"Russkoye Pole", Millet Grain (Psheno), 900g

"Russkoye Pole", Millet Grain (Psheno), 900g
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Price: $4.69

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Description

 

The millets are a group of small-seeded species of cereal crops or grains, widely grown around the world for food and fodder. They have been in cultivation in East Asia for the last 10,000 years. Millet fields in the Annapurna-region of Nepal.

As a food source Millets are major food sources in arid and semi-arid regions of the world, and feature in the traditional cuisine of many others. In Western India, Sorghum , has been commonly used with millet flour for hundreds of years to make the local staple hand rolled Millet porridge is a traditional food in Russian, German and Chinese —Āuisines. In Russia it is eaten sweet (with milk and sugar added at the end of the cooking process) or savoury with meat or vegetable stews. In China it is eaten without milk or sugar, frequently with beans, sweet potato, and/or various types of squash; millet soup is commonly used by nursing mothers to aid in milk production and healing from childbirth. In Germany it is also eaten sweet (boiled in water with apples added during the boiling process and honey added during the cooling process).

People with coeliac disease can replace certain gluten-containing cereals in their diets with millet. Millets are also used as bird and animal feed.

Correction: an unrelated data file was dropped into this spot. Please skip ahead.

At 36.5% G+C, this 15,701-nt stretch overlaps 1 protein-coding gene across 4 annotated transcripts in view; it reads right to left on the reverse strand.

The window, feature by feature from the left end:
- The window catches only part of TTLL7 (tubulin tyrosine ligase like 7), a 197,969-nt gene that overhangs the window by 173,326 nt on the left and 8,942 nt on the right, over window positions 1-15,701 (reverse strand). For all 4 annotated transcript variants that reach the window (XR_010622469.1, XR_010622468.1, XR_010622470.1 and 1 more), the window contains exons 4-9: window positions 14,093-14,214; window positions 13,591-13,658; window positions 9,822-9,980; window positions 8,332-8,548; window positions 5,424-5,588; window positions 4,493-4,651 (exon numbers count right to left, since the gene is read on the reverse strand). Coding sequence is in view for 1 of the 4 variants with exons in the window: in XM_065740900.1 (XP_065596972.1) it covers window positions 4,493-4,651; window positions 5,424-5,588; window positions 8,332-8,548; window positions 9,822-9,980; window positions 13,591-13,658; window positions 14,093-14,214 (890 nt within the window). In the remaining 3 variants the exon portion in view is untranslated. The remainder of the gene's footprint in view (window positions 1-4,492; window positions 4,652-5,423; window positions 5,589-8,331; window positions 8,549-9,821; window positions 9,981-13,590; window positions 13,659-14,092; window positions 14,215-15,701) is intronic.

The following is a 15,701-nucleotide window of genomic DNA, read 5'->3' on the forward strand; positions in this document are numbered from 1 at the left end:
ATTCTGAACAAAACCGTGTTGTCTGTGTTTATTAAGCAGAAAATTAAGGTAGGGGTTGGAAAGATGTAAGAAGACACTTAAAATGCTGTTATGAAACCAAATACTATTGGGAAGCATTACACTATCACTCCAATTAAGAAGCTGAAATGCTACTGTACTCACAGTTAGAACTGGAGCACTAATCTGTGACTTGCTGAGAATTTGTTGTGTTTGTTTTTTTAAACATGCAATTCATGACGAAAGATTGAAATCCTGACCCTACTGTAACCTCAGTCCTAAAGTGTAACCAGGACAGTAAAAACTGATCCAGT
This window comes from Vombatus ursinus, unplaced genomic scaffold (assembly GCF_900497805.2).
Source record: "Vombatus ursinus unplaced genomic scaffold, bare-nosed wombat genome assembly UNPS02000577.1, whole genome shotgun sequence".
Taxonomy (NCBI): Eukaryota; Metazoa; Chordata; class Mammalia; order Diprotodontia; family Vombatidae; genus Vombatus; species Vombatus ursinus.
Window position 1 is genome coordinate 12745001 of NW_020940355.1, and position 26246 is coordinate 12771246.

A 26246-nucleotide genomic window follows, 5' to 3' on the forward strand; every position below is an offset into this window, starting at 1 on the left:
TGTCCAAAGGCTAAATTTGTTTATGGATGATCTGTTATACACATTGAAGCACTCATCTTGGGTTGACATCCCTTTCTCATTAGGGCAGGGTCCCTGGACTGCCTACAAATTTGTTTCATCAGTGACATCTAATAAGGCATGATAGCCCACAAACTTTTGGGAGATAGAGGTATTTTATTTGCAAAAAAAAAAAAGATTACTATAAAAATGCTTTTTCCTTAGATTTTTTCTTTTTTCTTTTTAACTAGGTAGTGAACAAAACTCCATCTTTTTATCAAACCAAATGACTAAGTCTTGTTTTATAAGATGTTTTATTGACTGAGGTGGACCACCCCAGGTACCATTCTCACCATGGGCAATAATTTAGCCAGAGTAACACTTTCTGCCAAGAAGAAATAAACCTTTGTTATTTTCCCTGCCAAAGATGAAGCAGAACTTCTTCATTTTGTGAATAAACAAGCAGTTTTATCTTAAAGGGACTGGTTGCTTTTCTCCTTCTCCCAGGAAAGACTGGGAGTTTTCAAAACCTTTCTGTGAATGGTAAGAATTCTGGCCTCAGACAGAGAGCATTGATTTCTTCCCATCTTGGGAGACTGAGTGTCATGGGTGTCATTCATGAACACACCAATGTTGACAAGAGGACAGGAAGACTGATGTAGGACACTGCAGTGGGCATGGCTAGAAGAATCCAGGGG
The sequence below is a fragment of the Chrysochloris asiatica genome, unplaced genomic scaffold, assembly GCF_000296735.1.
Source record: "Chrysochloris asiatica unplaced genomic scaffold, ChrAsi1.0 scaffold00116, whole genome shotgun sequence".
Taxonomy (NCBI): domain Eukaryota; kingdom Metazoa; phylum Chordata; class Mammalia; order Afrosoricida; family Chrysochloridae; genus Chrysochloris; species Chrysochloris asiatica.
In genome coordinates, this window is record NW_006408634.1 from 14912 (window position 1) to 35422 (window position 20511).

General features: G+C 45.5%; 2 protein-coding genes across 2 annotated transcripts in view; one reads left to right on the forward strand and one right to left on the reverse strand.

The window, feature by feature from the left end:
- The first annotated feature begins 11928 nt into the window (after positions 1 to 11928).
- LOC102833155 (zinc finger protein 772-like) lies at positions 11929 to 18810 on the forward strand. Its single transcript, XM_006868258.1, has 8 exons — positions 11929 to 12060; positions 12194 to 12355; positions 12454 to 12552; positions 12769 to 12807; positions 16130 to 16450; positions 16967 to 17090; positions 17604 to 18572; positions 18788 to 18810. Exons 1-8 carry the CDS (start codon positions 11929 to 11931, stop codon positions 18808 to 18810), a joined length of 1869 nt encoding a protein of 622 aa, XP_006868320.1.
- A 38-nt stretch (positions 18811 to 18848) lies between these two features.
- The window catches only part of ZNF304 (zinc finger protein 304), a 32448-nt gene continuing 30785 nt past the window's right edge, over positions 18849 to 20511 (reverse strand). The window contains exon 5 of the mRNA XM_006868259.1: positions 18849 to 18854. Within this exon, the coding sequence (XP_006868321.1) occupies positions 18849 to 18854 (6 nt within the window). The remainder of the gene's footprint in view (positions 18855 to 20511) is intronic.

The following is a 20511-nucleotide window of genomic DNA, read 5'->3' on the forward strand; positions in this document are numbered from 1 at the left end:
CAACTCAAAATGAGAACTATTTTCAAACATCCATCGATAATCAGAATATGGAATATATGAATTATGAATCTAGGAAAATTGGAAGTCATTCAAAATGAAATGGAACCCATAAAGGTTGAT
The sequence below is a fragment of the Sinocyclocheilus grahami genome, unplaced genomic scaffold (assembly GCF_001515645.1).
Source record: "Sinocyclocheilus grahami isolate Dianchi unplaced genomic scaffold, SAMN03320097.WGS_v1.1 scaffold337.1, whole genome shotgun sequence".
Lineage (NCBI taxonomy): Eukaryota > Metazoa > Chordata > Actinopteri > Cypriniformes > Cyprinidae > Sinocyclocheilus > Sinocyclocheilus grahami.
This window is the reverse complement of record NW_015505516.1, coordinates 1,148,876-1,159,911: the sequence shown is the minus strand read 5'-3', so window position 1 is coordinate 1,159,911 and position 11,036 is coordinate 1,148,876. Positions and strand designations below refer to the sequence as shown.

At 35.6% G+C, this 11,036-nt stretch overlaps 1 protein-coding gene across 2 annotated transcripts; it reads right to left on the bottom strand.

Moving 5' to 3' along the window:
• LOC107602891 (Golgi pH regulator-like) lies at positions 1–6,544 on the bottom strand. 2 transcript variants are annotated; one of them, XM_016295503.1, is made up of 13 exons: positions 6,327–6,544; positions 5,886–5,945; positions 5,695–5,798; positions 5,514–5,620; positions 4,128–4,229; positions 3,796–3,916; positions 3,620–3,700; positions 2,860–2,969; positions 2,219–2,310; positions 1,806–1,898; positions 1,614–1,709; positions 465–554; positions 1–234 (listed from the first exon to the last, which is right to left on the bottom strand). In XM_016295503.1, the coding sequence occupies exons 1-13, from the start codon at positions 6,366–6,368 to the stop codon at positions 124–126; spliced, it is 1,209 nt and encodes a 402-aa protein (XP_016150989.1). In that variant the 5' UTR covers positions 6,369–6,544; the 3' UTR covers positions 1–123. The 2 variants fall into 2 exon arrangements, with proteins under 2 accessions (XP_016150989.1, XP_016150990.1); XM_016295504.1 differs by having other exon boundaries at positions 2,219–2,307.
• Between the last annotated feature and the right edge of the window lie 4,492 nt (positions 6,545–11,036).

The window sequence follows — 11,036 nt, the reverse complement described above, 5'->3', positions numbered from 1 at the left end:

The protein content in millet is very close to that of wheat; both provide about 11% protein by weight. Millets are rich in B vitamins, especially niacin, B6 and folic acid, calcium, iron, potassium, magnesium, and zinc. Millets contain no gluten, so they are not suitable for raised bread. When combined with wheat, (or xanthan gum for those who have coeliac disease), they can be used for raised bread. Alone, they are suited for flatbread.

As none of the millets are closely related to wheat, they are appropriate foods for those with coeliac disease or other forms of allergies/intolerance of wheat. However, millets are also a mild thyroid peroxidase inhibitor and probably should not be consumed in great quantities by those with thyroid disease.

Preparation:

The basic preparation consists in washing the millet and toasting it while moving until one notes a characteristic scent. Then five measures of boiling water for each two measures of millet are added with some sugar or salt. The mixture is cooked covered using low flame for 30-35 minutes.

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